Major advances in IVF technology in the last two years have doubled viable pregnancy rates from what they were a decade ago, according to the latest report on assisted conception released today by the AIHW National Perinatal Statistics Unit (NPSU) and the Fertility Society of Australia.
Assisted Conception Australia and New Zealand 1999 and 2000 shows the chance of pregnancy with each IVF treatment cycle was 18% in 2000. NPSU Management Advisory Committee Member, Professor Michael Chapman, said these improvements were due to advances in culture mediums and incubators used in laboratories.
The report shows that more babies than ever are the result of IVF treatments. In 1999, more than 4,300 babies were born in Australia after IVF, accounting for 1.7% of all births. There were over 400 births after IVF in New Zealand, accounting for 0.7% of all births there.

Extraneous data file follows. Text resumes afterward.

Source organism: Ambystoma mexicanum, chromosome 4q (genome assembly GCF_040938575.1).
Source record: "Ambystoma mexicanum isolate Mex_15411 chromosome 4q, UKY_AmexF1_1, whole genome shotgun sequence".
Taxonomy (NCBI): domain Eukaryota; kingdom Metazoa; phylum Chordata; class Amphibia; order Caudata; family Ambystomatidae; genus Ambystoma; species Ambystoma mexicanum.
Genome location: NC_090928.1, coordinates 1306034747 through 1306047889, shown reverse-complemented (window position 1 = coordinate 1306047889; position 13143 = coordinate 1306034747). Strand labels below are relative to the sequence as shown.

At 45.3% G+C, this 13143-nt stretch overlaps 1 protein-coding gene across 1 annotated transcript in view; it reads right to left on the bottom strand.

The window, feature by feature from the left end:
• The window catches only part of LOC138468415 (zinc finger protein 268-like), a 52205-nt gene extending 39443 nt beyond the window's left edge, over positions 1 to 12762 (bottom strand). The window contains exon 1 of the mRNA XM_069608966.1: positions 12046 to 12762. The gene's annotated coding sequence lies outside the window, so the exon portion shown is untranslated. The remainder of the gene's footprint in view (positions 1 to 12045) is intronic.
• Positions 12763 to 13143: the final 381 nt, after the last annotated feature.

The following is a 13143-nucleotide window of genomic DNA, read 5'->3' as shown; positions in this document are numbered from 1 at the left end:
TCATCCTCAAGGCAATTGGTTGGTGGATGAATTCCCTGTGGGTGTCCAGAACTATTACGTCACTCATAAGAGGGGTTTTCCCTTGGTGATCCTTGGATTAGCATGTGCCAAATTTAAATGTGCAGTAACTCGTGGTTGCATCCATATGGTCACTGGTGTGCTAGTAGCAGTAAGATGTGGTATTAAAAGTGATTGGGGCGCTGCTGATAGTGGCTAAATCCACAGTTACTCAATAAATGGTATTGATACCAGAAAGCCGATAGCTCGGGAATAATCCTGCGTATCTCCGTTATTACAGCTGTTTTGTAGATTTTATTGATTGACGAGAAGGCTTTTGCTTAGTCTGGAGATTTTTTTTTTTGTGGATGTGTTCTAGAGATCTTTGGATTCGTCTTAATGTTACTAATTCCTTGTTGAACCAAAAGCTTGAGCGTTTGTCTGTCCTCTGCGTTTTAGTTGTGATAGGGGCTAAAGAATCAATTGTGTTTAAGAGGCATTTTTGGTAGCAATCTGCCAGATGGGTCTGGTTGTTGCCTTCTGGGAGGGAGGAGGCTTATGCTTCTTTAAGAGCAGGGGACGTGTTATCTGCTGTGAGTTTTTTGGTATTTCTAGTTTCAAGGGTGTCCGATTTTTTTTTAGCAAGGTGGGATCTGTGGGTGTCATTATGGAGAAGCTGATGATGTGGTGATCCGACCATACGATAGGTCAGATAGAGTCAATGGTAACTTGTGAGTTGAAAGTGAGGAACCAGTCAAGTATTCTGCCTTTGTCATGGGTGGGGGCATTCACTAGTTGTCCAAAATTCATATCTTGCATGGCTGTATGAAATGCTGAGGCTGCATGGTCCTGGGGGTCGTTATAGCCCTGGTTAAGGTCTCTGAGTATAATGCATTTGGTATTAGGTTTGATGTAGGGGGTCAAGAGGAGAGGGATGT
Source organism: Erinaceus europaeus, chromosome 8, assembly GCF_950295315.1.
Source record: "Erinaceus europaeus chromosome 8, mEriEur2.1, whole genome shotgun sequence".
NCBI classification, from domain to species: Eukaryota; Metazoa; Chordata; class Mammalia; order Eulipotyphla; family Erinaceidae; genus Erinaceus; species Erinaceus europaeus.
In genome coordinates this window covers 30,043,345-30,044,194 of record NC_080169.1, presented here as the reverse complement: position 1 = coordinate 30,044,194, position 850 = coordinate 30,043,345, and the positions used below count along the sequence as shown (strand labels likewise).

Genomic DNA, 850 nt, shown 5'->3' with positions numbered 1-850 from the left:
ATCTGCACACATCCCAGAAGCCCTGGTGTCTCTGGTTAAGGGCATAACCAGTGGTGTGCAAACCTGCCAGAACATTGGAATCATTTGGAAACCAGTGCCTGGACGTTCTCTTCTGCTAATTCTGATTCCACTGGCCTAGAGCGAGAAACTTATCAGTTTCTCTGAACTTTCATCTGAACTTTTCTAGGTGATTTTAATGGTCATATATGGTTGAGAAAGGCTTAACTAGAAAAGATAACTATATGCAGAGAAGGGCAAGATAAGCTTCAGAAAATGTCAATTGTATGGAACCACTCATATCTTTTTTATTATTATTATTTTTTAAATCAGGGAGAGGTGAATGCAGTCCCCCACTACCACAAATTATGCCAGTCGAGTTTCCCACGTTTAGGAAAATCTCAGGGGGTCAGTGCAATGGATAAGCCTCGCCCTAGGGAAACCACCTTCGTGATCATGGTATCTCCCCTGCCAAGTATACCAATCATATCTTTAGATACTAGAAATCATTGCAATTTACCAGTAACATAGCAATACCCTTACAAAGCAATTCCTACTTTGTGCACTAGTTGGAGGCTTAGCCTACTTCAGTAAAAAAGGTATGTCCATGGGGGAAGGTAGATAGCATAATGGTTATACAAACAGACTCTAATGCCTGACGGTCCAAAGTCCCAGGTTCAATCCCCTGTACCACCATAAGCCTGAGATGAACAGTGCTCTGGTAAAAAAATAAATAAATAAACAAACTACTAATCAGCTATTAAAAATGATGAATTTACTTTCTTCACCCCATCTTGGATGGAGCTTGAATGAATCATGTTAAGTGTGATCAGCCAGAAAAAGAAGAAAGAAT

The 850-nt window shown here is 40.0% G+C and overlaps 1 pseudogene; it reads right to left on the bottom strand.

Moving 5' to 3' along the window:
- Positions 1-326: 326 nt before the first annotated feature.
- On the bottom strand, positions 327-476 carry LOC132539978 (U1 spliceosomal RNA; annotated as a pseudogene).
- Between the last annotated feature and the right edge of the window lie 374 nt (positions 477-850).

Professor Chapman said that increases in pregnancy rates were being achieved 'despite the transfer of fewer embryos in each treatment cycle, therefore reducing the incidence of triplets and quadruplets. Twin pregnancy rates, however, remain a concern.'
'The proportion of women over 40 years of age seeking treatment has increased,' Professor Chapman said. 'However their pregnancy rates are still significantly less than those achieved by younger women.
'Women need to be aware that to delay conception can result in disappointment and frustration-despite continuing improvements in assisted reproductive technology.'
Since IVF commenced in Australia and New Zealand in the early 1980s, both countries have been recognised as having the most comprehensive data collection in the world. All IVF units provide information on all treatment cycles to the NPSU, a collaborating unit of the Australian Institute of Health and Welfare, located at the University of New South Wales.
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